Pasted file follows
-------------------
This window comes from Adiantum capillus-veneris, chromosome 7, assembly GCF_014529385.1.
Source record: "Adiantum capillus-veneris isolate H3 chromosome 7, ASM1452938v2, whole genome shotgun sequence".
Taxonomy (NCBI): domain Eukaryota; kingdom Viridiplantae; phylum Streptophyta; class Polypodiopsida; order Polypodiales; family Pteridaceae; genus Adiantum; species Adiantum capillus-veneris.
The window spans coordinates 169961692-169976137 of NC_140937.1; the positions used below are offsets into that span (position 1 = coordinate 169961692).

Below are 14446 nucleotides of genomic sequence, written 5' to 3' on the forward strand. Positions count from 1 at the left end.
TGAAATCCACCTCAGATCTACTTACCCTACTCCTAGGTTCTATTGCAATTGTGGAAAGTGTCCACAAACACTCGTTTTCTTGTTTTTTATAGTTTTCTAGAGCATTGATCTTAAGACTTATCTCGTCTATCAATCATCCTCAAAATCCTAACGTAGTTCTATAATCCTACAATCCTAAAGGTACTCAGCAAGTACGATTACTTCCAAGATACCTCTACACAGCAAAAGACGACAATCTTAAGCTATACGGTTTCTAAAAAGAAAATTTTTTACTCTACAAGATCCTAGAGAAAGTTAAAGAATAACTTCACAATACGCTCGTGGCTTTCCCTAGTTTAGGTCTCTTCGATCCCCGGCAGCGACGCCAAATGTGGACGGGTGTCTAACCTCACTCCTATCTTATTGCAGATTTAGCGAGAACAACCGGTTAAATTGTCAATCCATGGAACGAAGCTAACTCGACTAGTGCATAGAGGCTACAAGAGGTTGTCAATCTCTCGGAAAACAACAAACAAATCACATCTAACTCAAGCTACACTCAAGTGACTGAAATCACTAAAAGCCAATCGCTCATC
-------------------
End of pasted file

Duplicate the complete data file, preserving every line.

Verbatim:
This window comes from Adiantum capillus-veneris, chromosome 7, assembly GCF_014529385.1.
Source record: "Adiantum capillus-veneris isolate H3 chromosome 7, ASM1452938v2, whole genome shotgun sequence".
Taxonomy (NCBI): domain Eukaryota; kingdom Viridiplantae; phylum Streptophyta; class Polypodiopsida; order Polypodiales; family Pteridaceae; genus Adiantum; species Adiantum capillus-veneris.
The window spans coordinates 169961692-169976137 of NC_140937.1; the positions used below are offsets into that span (position 1 = coordinate 169961692).

Below are 14446 nucleotides of genomic sequence, written 5' to 3' on the forward strand. Positions count from 1 at the left end.
TGAAATCCACCTCAGATCTACTTACCCTACTCCTAGGTTCTATTGCAATTGTGGAAAGTGTCCACAAACACTCGTTTTCTTGTTTTTTATAGTTTTCTAGAGCATTGATCTTAAGACTTATCTCGTCTATCAATCATCCTCAAAATCCTAACGTAGTTCTATAATCCTACAATCCTAAAGGTACTCAGCAAGTACGATTACTTCCAAGATACCTCTACACAGCAAAAGACGACAATCTTAAGCTATACGGTTTCTAAAAAGAAAATTTTTTACTCTACAAGATCCTAGAGAAAGTTAAAGAATAACTTCACAATACGCTCGTGGCTTTCCCTAGTTTAGGTCTCTTCGATCCCCGGCAGCGACGCCAAATGTGGACGGGTGTCTAACCTCACTCCTATCTTATTGCAGATTTAGCGAGAACAACCGGTTAAATTGTCAATCCATGGAACGAAGCTAACTCGACTAGTGCATAGAGGCTACAAGAGGTTGTCAATCTCTCGGAAAACAACAAACAAATCACATCTAACTCAAGCTACACTCAAGTGACTGAAATCACTAAAAGCCAATCGCTCATC